The Mobility Radeon is a good match for the 15-inch, active-matrix LCD, whose 1,400 by 1,050 resolution is a good compromise between dull old XGA and some screens’ 1,600 by 1,200 (which we think makes text and icons too tiny unless you adjust Windows settings that throw off application appearance in other ways).

If you do prefer a lower resolution, we found the J4 to be better than most notebooks, though no LCD is really great, at smoothing out a scaled-to-full-screen 1,024 by 768 or 1,280 by 1,024 display. And if you’re trying to eke out that 100-odd minutes of battery life, the screen stays perfectly readable if you use a function-key combination to turn brightness down by two or three of the available six or seven notches.

Smooth Connections, A Few Rough Edges
We can’t complain about the WinBook’s compatibility with all kinds of storage and digital imaging peripherals: In addition to classic parallel and VGA ports, line-out and microphone jacks, and an S-Video port, the unit has one IEEE 1394 (FireWire) and four USB 1.1 ports (if you crave USB 2.0, you must buy an adapter for the single PC Card slot), as well as the abovementioned modem, Ethernet, and WiFi connections.

External mouse or keyboard buffs will have to use USB versions of those devices, since there are no PS/2 ports, but most should be happy with the standard input devices. The keyboard avoids the two worst sins of notebook typing, with dedicated Home, End, PgUp, and PgDn keys (instead of double-duty cursor arrows) and the Delete key at the top right where your fingers expect to find it (although the Insert key is to the left of the spacebar). It has a rather flat and rattly but adequate feel.

WinBook provides both a touchpad and a keyboard-embedded pointing stick for cursor control; the former is comfortably smooth, with an up-and-down scrolling button mounted between good-sized left and right mouse buttons, but the pointing stick is sunk too low between the G and H keys to be much use and you’ll end up ignoring it. Chrome buttons flanking the power switch launch Internet Explorer and Outlook Express, while multimedia buttons on the front edge control audio volume and CD play.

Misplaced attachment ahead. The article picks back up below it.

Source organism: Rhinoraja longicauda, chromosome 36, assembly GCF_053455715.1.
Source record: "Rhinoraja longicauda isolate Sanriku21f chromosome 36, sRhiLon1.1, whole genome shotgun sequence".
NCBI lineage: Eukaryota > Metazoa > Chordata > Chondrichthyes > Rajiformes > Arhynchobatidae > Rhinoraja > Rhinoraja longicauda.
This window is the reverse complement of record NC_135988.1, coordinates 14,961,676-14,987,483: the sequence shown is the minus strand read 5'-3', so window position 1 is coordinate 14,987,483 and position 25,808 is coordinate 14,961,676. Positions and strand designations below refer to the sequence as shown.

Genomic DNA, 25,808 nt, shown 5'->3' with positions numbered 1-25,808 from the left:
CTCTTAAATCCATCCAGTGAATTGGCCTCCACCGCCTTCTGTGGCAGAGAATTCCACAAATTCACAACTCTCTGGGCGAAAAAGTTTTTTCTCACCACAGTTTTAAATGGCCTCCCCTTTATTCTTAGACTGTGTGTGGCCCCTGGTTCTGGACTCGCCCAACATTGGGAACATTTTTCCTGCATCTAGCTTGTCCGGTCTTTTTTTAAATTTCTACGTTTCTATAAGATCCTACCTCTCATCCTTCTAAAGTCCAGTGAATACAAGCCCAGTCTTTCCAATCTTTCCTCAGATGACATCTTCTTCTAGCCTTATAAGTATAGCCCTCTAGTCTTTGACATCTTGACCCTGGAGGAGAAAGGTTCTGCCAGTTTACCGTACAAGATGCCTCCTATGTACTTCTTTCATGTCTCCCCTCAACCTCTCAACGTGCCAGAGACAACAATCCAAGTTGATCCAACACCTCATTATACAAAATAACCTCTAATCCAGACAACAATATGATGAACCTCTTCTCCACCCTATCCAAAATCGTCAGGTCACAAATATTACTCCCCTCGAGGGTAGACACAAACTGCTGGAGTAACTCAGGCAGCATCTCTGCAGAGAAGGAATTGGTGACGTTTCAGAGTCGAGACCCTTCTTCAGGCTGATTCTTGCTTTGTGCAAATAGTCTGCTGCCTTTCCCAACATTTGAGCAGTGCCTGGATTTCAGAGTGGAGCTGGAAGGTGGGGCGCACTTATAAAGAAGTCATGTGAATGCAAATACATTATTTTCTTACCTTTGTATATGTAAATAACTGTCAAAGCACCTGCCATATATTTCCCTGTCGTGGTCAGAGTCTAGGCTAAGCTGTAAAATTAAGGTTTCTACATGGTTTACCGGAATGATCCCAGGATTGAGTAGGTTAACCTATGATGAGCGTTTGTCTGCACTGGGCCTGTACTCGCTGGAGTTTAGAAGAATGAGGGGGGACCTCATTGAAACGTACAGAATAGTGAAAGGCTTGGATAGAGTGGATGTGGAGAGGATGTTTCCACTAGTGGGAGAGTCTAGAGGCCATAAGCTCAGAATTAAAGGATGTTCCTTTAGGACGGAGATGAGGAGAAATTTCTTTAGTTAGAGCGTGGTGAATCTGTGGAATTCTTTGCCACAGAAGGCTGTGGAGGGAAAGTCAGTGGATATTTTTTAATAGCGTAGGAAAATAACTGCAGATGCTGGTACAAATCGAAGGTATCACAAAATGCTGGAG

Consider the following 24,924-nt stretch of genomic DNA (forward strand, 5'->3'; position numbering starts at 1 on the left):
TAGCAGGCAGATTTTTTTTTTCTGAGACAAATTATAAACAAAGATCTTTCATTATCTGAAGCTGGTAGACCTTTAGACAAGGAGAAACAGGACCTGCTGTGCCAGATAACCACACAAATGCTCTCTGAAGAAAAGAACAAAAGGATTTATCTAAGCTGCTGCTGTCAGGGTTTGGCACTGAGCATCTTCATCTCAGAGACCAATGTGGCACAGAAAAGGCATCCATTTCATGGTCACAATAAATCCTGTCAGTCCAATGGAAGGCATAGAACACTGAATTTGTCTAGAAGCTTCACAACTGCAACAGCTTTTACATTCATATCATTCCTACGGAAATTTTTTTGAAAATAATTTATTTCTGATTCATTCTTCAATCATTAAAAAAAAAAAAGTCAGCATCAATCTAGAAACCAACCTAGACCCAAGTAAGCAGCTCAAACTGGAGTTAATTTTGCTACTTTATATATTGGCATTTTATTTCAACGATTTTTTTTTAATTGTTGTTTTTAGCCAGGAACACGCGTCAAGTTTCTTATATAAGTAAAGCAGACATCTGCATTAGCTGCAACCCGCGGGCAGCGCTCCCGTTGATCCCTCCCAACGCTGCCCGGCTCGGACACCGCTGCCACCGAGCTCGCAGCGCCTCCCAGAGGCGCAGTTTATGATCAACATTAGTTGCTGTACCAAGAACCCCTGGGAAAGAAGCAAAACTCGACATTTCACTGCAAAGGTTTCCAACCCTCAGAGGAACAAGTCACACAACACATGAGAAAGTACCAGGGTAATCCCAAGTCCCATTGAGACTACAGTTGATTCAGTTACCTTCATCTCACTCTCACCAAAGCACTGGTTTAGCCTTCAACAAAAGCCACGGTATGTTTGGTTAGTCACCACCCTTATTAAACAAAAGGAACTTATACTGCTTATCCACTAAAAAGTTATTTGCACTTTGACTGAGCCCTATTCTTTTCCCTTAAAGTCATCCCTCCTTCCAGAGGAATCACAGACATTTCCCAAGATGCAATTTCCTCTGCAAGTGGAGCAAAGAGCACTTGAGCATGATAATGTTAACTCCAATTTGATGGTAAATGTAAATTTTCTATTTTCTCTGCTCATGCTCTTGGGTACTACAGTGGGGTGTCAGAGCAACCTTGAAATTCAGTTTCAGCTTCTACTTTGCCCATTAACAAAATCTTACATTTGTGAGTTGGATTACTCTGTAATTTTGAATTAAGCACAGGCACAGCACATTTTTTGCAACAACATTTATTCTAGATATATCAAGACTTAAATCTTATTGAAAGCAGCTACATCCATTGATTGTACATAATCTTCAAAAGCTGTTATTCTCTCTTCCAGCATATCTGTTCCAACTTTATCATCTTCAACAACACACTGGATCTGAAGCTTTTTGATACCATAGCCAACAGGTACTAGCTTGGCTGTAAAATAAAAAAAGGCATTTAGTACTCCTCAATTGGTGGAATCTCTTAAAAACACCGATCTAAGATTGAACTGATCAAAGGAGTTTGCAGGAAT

The J4’s stereo speakers are predictably tinny but tolerable for routine sound effects. We thought they’d be drowned out by the cooling fan, but the latter – though louder than many desktops’, noticeable far across the room – proved not to be a constant complaint. The AC adapter, however, grew awfully hot for our tastes, and two blocky feet on the WinBook’s bottom made it a bit uncomfortable for lap work.

We also wished for a bit more bundled software than Windows XP Professional and InterVideo WinDVD 3.1. Such a powerful PC deserves a productivity package, and the Toshiba SD-R2102 combo drive (rated for 48X CD and 8X DVD playback and 8X for both CD writing and rewriting) deserves a better CD burning utility than Win XP’s minimal built-in wizard.

Overall, the J4 is a slick if specialized notebook – it flaunts more than enough power to earn the “desktop replacement” label, with enough battery life for at least brief presentations or shuttle flights instead of just being transportable from office to home or hotel. We can’t help frowning at any laptop that weighs over 8 pounds in this age of full-featured 4- to 6-pounders, or that costs over $3,000 in this age of capable notebooks for half that. But 2.2GHz counts for a lot on our sinful scale.

Pros: A 2.2GHz Pentium 4?! Spreadsheets will never know what hit them; handsome 15-inch display, plenty of ports, and built-in 802.11b.

Cons: Colossal size, weight, and cost; battery life gets barely a passing grade.

Reprinted from HardwareCentral.com.

Small Business Computing Staff
Small Business Computing Staff
Small Business Computing addresses the technology needs of small businesses, which are defined as businesses with fewer than 500 employees and/or less than $7 million in annual sales.